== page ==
Home Office Deduction

Home Office Deduction

A reduction in one's taxable income for the expenses of maintaining a home office. For example, a self-employed person may deduct the costs of office supplies, depreciation on one's computer and similar expenses. Likewise, one may deduct a portion of one's rent or mortgage for an office space used exclusively for business purposes. However, the amount deducted must be proportionate to the office's size relative to the home. Employees who work from home are eligible for the same deduction under the same restrictions.
References in periodicals archive ?
With more and more people working remotely, a common question clients asked this past tax season was whether they are eligible to take the home office deduction. This is also referred to as business use of home.
Other questions address the income and deductions, including methods used for auto expenses and the home office deduction. A profitable Schedule C business may also be a good place to address self-employment tax questions.
A partial list of those who are not eligible for tax services includes individuals who receive income from rental property; have Form 1099-A (Acquisition or Abandonment of Secured Property); Form 1099-C (Cancellation of Debt) for discharged debt other than credit card (Box 4); taxpayers wishing to claim the Home Office Deduction; taxpayers whose business produces a loss.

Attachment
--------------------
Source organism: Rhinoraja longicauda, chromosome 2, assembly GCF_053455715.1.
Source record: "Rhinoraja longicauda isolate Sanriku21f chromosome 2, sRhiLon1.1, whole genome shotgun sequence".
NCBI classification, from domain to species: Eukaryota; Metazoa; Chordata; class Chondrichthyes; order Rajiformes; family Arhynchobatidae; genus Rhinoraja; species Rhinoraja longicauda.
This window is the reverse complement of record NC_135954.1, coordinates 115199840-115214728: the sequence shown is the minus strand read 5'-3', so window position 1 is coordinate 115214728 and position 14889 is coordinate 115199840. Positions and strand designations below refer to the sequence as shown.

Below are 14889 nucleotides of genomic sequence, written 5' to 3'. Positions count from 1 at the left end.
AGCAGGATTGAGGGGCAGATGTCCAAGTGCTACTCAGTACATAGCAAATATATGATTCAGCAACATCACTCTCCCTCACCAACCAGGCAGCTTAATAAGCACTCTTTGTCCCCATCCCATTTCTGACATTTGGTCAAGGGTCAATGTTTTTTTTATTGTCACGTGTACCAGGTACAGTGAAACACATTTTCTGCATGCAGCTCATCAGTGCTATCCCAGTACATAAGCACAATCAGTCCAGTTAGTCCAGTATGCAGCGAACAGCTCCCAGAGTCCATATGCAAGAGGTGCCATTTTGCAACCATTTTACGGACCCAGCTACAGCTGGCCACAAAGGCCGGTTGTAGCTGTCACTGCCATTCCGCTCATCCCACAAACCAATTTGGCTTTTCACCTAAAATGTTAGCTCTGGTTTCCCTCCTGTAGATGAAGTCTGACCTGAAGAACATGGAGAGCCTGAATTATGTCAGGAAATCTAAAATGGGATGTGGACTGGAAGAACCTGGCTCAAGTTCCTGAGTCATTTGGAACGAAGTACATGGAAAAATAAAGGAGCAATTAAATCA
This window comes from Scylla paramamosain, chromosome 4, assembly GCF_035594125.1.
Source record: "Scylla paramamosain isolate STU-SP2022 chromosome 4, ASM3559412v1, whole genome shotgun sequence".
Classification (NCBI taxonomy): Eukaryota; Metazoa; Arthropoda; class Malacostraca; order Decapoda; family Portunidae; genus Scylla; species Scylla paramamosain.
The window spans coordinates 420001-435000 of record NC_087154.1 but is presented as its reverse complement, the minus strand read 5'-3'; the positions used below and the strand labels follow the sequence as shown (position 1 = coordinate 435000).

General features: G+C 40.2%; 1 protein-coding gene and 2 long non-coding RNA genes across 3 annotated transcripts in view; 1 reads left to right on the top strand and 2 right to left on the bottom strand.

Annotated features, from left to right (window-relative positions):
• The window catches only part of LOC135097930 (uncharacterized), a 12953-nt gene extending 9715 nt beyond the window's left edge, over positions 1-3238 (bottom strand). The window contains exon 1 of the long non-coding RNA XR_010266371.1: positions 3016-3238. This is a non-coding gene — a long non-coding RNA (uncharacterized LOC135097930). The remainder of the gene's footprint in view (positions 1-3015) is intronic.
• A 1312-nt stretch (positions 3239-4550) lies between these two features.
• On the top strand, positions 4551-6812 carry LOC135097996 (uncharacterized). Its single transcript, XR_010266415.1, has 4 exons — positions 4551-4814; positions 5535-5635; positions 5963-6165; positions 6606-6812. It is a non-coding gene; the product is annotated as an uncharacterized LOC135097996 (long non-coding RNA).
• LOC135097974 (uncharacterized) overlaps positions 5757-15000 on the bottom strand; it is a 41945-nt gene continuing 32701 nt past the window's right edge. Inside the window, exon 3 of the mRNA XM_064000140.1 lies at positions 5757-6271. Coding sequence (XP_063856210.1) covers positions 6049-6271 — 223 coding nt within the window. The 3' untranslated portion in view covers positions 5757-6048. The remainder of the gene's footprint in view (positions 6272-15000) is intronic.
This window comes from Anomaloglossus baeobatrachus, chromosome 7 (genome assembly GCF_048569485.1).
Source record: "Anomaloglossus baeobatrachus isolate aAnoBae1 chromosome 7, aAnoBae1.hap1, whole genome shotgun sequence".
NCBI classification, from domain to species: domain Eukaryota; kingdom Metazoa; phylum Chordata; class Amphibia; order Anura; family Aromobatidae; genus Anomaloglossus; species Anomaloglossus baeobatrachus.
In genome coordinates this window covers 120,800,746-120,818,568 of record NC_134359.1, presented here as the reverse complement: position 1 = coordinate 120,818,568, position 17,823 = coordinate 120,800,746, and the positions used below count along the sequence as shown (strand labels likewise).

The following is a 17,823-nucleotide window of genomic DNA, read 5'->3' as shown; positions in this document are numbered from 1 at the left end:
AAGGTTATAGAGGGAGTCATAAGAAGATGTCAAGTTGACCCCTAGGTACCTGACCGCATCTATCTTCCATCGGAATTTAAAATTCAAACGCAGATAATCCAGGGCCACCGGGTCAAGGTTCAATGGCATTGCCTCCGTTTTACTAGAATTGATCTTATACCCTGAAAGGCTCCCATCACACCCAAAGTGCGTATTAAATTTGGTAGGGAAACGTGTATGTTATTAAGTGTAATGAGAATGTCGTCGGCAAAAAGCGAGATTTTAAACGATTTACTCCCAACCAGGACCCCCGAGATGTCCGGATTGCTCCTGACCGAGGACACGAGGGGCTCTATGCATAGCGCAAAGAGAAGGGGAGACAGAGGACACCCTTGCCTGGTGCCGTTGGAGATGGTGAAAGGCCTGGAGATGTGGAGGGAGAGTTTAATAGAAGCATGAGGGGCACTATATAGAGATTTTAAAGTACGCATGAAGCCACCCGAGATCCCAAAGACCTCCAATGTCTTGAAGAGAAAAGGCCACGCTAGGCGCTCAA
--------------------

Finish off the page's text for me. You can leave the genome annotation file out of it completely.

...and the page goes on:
* Home office deduction. If the home is the principal place of business, or there is no other fixed location for the person and space in the home is used to do administrative work (e.g., keep books and records, do research, schedule appointments), then the worker may be eligible for a home office deduction.
The Internal Revenue Service today reminded small business owners who work from a home office that there are two options for claiming the Home Office Deduction. The Home Office Deduction is often overlooked by small business owners.
Chapters walk the reader through how to deduct operating expenses, the basics of depreciation, the home office deduction, hiring help, casualty and theft losses, necessary record-keeping systems, and much more.
If you're freelance or self-employed and work from home, the home office deduction could save you some money on your taxes.
The home office deduction under the actual or simplified method can't be used to create a net loss for the business.
You may be able to claim a home office deduction, as long as you use part of your home exclusively for conducting business.
Benefits include the potential ability to expense the cost of equipment purchases, business travel, certain educational expenses and claiming a home office deduction for a home-based business franchise.
Congress has relaxed the rules, so a home office deduction is no longer a red flag, he says.
Among the other changes for 2013, taxpayers who work at home will now have a simplified option for taking a home office deduction.